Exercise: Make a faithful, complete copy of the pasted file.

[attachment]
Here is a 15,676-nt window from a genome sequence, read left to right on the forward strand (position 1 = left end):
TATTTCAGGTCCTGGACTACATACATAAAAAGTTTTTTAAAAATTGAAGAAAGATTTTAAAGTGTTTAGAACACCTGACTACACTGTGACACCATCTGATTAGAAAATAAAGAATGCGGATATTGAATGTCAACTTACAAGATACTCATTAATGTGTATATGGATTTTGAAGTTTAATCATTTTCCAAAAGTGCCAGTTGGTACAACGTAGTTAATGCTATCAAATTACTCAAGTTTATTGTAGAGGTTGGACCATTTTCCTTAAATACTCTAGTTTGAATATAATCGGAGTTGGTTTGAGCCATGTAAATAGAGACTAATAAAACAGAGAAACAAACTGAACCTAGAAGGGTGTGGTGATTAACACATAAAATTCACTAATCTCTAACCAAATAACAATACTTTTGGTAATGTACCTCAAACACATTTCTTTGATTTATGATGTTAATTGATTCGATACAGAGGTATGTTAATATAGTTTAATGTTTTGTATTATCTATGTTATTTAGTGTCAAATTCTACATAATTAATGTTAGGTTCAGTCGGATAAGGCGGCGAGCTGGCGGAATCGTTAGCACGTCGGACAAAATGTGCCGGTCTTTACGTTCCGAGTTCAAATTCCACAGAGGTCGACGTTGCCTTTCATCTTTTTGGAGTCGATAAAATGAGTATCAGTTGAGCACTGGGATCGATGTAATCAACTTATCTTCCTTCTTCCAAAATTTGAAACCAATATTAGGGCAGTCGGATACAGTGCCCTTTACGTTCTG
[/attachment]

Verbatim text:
Here is a 15,676-nt window from a genome sequence, read left to right on the forward strand (position 1 = left end):
TATTTCAGGTCCTGGACTACATACATAAAAAGTTTTTTAAAAATTGAAGAAAGATTTTAAAGTGTTTAGAACACCTGACTACACTGTGACACCATCTGATTAGAAAATAAAGAATGCGGATATTGAATGTCAACTTACAAGATACTCATTAATGTGTATATGGATTTTGAAGTTTAATCATTTTCCAAAAGTGCCAGTTGGTACAACGTAGTTAATGCTATCAAATTACTCAAGTTTATTGTAGAGGTTGGACCATTTTCCTTAAATACTCTAGTTTGAATATAATCGGAGTTGGTTTGAGCCATGTAAATAGAGACTAATAAAACAGAGAAACAAACTGAACCTAGAAGGGTGTGGTGATTAACACATAAAATTCACTAATCTCTAACCAAATAACAATACTTTTGGTAATGTACCTCAAACACATTTCTTTGATTTATGATGTTAATTGATTCGATACAGAGGTATGTTAATATAGTTTAATGTTTTGTATTATCTATGTTATTTAGTGTCAAATTCTACATAATTAATGTTAGGTTCAGTCGGATAAGGCGGCGAGCTGGCGGAATCGTTAGCACGTCGGACAAAATGTGCCGGTCTTTACGTTCCGAGTTCAAATTCCACAGAGGTCGACGTTGCCTTTCATCTTTTTGGAGTCGATAAAATGAGTATCAGTTGAGCACTGGGATCGATGTAATCAACTTATCTTCCTTCTTCCAAAATTTGAAACCAATATTAGGGCAGTCGGATACAGTGCCCTTTACGTTCTG